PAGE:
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De Rydt J (2014) Geometric and oceanographic controls on melting beneath Pine Island Glacier in Journal of Geophysical Research: Oceans

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Gudmundsson G (2012) The stability of grounding lines on retrograde slopes in The Cryosphere

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Gudmundsson G (2013) Ice-shelf buttressing and the stability of marine ice sheets in The Cryosphere

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Jenkins A (2014) The Effect of Meltwater Plumes on the Melting of a Vertical Glacier Face in Journal of Physical Oceanography

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Turner J (2012) The Amundsen Sea low in International Journal of Climatology

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Turner, John; Marshall, Gareth J. (2011) Climate Change in the Polar Regions

Description Pine Island Glacier retreat 'irreversible' The Pine Island Glacier (PIG) on the coast of West Antarctica has thinned and retreated in recent decades and is contributing approximately 10% to global sea level rise. PIG is now very probably in a headlong, self-sustaining retreat, regardless of whether the region was to experience much colder conditions in the future. This means PIG is set to become an even more significant contributor to global sea level rise - on the order of perhaps 3.5-10mm in the next 20 years. PIG is a colossal feature covering more than 160,000 sq km (two-thirds the size of the UK) and it drains approximately 20% of all the ice flowing off West Antarctica. Satellite and airborne measurements have recorded a marked thinning and a surge in velocity of the glacier in recent decades. Key to PIG's observed behaviour is that a large section of it sits below sea level, with the rock bed sloping back towards the continent. This makes it particularly vulnerable to melting from below by warmer ocean currents. Its grounding line - the zone where the glacier enters the sea and lifts up and floats - has reversed tens of km over recent decades. Much of this behaviour is driven not by higher air temperatures, in an area where even the summer temperatures are rarely above freezing, but by warm ocean bottom-waters getting under and eroding the floating ice shelf at the head of the glacier. As part of this NERC grant, three state-of-the-art ice-flow models of the PIG were run to simulate past conditions and to estimate how the glacier may evolve in the future under a range of climate change scenarios. The models suggested that the PIG's grounding line is probably engaged in an unstable 40 km retreat regardless of whether the region warms or cools in the future. The observed loss of ice from the PIG for 1992-2011 has been on average 20 Gt per year. However, the models suggest that the ice loss will be up to 100 Gt per year over the next 20 years, contributing up to 10 mm to global sea level rise.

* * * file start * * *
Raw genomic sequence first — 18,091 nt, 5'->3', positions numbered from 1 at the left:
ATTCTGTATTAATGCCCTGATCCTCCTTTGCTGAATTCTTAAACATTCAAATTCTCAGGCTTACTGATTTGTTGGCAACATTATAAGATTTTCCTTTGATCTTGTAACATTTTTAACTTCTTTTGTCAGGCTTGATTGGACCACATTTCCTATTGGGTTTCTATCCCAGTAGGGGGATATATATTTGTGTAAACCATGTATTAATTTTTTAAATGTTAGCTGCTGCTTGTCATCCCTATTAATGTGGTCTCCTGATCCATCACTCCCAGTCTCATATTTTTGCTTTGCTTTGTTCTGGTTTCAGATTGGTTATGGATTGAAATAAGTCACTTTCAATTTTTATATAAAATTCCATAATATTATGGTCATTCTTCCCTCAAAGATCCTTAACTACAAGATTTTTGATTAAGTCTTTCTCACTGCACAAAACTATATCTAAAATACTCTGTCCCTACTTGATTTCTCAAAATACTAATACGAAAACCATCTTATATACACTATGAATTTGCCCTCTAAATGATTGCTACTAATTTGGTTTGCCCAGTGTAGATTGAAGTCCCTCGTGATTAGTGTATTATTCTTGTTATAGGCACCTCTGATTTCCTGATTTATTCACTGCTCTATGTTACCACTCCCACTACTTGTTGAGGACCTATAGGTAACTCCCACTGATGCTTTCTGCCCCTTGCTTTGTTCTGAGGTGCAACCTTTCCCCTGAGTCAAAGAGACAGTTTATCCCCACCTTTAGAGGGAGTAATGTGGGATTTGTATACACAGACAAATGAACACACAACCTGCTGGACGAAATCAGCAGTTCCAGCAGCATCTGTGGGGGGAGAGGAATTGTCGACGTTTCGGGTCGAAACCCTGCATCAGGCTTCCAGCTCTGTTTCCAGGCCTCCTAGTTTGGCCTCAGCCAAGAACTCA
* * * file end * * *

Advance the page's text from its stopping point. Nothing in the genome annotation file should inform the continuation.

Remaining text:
Exploitation Route Those concerned with the future of the Antarctic ice sheet and global sea level.
Sectors Environment

Description The publications resulting from this grant have contributed to the 2014 Intergovernmental Panel on Climate Change Fifth Assessment Report and have been cited in the Working Group 1 report.
First Year Of Impact 2014
Sector Environment
Impact Types Policy & public services